Runaway house prices have put almost 90 per cent of the Auckland housing market out of reach for typical first home buyers.

Exclusive figures supplied to the Herald by property data company Core Logic show buyers can afford only 11 per cent of all houses in the region at the traditional affordable housing benchmark of about $450,000.

Even if a couple could raise a $120,000 deposit for a $600,000 home - just under the new official "affordable" price - they would still be able to afford only 30 per cent of properties in the city.

With the same money, they could afford to buy 89 per cent of homes in Hamilton, 77 per cent of Tauranga, 70 per cent of Wellington and 84 per cent of Christchurch.


The Herald is running a two-week series, Home Truths: NZ's unaffordable housing crisis, which will examine the causes of our growing housing unaffordability crisis and explore possible solutions.

The series also features:

• Video and print interviews with three house hunters struggling to find a home within their price range, plus a Herald panel of property experts who give them advice.

• Daily features investigating the supply and demand problems behind the crisis, from house building shortfalls to market speculation by local and foreign investors.

• An animated video giving you an instant overview of the affordable housing crisis in less than two minutes.

Watch: Affordable housing explained

New Zealand's affordable housing crisis explained.

The series, which continues in the Weekend Herald, comes as Auckland's median house price hit an $820,000 all-time high this week. In the last year the city's house prices have jumped 14 per cent, making New Zealand the most expensive country in the world to buy a home when prices are compared to incomes, according to a Fitch Ratings report in January.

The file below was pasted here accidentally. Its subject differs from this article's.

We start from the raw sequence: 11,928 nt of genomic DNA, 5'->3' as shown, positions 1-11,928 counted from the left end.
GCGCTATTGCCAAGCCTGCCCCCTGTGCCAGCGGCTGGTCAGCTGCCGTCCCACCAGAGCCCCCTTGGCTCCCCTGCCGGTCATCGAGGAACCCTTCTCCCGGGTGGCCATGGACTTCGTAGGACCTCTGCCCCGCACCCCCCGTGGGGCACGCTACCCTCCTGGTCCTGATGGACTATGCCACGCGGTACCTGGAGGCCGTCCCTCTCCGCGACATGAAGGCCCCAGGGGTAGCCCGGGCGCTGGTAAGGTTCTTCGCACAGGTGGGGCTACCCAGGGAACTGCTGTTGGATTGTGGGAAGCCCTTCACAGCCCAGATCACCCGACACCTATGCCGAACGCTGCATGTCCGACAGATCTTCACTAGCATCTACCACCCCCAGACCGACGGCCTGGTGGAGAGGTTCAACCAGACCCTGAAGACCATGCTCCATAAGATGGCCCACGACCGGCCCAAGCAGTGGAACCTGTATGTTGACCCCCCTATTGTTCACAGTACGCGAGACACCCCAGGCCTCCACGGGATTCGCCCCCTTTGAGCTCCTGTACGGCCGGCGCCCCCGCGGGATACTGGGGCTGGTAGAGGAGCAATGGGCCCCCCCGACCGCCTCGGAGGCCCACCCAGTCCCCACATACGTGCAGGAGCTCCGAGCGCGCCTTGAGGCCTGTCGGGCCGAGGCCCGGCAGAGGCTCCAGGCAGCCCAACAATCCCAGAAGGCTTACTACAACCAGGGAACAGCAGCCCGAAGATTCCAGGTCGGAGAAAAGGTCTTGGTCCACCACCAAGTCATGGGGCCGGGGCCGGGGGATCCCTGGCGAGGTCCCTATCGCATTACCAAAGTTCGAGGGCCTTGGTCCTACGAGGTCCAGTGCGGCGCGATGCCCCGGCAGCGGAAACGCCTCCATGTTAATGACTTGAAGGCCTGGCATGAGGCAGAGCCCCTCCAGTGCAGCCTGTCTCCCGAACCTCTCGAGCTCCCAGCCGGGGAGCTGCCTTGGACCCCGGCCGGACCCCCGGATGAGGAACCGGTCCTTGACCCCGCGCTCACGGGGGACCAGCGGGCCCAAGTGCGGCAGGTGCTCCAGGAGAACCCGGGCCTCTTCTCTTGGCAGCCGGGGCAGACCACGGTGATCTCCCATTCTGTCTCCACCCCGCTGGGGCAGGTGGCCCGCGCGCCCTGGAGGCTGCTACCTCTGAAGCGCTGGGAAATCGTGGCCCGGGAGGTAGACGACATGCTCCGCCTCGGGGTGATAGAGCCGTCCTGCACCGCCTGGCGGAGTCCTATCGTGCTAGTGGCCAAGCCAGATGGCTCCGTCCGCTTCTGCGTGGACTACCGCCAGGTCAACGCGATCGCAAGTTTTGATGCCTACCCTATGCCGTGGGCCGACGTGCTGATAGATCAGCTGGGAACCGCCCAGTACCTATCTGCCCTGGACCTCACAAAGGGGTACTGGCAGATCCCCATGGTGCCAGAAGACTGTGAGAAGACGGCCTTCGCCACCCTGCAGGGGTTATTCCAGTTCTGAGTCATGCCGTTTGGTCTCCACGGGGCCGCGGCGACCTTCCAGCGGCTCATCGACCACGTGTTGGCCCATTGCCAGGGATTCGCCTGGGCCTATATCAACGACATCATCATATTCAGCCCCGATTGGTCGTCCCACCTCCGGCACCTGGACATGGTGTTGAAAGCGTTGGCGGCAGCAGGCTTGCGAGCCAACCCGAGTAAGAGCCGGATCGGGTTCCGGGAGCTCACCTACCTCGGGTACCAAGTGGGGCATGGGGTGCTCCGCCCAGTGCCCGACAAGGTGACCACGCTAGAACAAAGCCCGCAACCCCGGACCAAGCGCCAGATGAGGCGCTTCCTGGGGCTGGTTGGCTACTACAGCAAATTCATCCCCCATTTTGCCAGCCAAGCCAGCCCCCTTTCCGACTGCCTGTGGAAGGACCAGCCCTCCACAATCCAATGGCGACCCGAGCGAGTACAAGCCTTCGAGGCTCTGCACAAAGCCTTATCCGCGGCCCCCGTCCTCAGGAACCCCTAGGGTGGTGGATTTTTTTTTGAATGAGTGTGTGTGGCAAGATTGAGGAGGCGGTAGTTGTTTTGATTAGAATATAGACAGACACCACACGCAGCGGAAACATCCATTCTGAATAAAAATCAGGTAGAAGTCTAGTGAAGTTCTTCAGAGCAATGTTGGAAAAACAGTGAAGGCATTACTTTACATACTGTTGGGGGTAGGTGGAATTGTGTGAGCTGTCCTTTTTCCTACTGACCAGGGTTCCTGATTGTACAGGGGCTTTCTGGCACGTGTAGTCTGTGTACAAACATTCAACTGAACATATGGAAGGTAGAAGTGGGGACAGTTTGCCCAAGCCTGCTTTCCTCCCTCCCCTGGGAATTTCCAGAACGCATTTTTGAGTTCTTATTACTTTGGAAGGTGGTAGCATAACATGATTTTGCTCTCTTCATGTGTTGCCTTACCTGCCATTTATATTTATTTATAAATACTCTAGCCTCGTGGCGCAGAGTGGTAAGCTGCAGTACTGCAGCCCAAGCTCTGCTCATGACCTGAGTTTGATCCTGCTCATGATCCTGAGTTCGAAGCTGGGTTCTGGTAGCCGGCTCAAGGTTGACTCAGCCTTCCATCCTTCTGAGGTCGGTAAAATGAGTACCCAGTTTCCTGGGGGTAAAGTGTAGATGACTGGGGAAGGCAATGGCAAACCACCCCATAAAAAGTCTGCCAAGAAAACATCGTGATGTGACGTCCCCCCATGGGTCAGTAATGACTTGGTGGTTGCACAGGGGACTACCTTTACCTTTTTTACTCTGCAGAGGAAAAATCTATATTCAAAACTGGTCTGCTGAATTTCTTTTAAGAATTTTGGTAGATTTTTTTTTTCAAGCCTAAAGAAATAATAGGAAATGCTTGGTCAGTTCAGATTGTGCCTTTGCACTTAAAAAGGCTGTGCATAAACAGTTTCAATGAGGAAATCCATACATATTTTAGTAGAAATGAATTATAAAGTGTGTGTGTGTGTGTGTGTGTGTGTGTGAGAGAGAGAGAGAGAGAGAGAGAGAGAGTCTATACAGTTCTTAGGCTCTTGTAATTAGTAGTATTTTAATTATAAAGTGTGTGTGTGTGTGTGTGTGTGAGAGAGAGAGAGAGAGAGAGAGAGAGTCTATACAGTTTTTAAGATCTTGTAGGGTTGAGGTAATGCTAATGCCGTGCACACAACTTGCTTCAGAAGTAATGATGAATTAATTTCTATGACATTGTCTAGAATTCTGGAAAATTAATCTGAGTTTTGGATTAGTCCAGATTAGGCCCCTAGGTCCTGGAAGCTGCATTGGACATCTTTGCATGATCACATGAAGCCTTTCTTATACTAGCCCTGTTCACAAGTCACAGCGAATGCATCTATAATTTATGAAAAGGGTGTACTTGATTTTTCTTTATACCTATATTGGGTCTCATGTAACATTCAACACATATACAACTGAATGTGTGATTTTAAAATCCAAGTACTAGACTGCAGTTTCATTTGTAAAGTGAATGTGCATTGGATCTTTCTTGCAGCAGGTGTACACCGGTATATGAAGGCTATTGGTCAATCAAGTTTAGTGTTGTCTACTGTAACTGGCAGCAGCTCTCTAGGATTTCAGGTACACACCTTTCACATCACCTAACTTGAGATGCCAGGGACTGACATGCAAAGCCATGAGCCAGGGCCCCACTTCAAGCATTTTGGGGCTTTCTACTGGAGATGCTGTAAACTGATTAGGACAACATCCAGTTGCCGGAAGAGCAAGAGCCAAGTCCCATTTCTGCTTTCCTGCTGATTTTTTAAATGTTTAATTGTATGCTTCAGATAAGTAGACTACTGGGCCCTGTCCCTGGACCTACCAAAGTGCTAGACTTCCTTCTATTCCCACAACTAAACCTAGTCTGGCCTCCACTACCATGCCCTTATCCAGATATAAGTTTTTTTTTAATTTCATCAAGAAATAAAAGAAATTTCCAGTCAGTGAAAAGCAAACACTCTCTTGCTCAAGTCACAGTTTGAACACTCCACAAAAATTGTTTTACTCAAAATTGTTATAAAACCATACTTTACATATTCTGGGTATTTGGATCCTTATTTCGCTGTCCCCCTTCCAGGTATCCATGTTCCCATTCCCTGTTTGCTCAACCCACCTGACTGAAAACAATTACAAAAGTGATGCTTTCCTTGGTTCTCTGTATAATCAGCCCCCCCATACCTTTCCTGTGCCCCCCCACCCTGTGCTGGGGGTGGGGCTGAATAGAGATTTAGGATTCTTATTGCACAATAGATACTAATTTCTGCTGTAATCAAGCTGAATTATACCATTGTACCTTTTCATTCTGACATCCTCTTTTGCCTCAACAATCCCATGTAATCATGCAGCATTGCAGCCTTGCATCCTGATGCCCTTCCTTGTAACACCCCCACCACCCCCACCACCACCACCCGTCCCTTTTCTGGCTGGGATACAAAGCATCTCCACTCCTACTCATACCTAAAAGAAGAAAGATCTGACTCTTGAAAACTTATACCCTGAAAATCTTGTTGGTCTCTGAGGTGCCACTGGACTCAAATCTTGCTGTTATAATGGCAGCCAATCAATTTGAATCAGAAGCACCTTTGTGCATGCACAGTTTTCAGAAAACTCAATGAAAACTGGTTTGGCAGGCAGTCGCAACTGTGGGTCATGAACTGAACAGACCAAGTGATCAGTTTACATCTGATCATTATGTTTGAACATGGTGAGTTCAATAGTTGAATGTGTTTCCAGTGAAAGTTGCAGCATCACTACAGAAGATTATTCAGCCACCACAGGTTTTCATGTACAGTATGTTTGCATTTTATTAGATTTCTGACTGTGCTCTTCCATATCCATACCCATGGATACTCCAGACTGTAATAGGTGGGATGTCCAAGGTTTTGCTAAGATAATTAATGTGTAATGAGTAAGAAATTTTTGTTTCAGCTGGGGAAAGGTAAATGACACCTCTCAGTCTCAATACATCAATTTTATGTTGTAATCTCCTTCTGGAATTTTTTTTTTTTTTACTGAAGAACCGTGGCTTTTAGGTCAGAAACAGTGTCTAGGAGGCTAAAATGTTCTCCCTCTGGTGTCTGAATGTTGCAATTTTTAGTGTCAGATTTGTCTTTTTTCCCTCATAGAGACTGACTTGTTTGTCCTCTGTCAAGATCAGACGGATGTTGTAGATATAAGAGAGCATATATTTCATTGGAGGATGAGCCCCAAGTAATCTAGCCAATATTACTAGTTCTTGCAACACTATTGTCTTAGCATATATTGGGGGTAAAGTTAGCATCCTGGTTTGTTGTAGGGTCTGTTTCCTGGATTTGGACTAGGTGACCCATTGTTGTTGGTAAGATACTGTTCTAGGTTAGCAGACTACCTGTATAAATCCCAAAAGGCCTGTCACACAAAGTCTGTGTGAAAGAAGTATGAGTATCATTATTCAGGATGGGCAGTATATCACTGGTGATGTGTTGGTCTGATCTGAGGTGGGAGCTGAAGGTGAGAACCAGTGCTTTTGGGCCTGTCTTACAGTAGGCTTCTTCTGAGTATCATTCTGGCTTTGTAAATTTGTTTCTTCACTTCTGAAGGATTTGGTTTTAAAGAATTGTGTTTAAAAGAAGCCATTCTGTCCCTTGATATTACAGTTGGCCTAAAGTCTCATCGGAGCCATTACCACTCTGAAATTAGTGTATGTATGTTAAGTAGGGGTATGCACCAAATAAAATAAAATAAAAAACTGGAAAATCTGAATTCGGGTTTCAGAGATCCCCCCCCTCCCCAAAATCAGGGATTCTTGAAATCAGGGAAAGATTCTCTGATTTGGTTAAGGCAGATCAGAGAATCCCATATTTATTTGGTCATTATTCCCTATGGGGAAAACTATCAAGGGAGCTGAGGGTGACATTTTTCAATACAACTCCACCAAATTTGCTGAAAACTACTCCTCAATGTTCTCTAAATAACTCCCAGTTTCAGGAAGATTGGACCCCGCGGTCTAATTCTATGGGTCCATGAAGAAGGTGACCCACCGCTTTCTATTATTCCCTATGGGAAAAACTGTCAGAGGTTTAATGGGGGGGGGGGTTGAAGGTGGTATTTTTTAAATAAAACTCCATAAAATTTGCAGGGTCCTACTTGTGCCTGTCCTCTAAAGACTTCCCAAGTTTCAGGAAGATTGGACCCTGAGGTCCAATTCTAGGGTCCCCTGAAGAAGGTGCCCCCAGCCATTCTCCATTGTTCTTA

The struggle to find an affordable home feels very unfair to one of our three househunters, 28-year-old Gemma Mann, who is battling to buy at $600,000 in west Auckland, along with her husband Mike and their seven-month-old baby Harper.


"I think definitely for our generation it is really difficult to buy a house," she said.

"I worry about Harper's generation of children. If it's so hard for us, is it going to mean they won't have a home?"

French teacher Cecile Bourgeois, aged 39, said she was really struggling to find a $500,000 home on her $74,000 annual salary.

"It's not fun. I'm over it, seriously. I feel poor.

"It's just the increase in the prices in Auckland... I can't save enough if it keeps increasing."

Our third set of house hunters, Bharat Bhushan and Lovely Garg, felt they had no choice but to buy now.

"If we don't enter the market now then I think we'll be too late," said Mr Bhushan.

"Because I think the market is already burning... if it remains like this, (the average) will touch a million."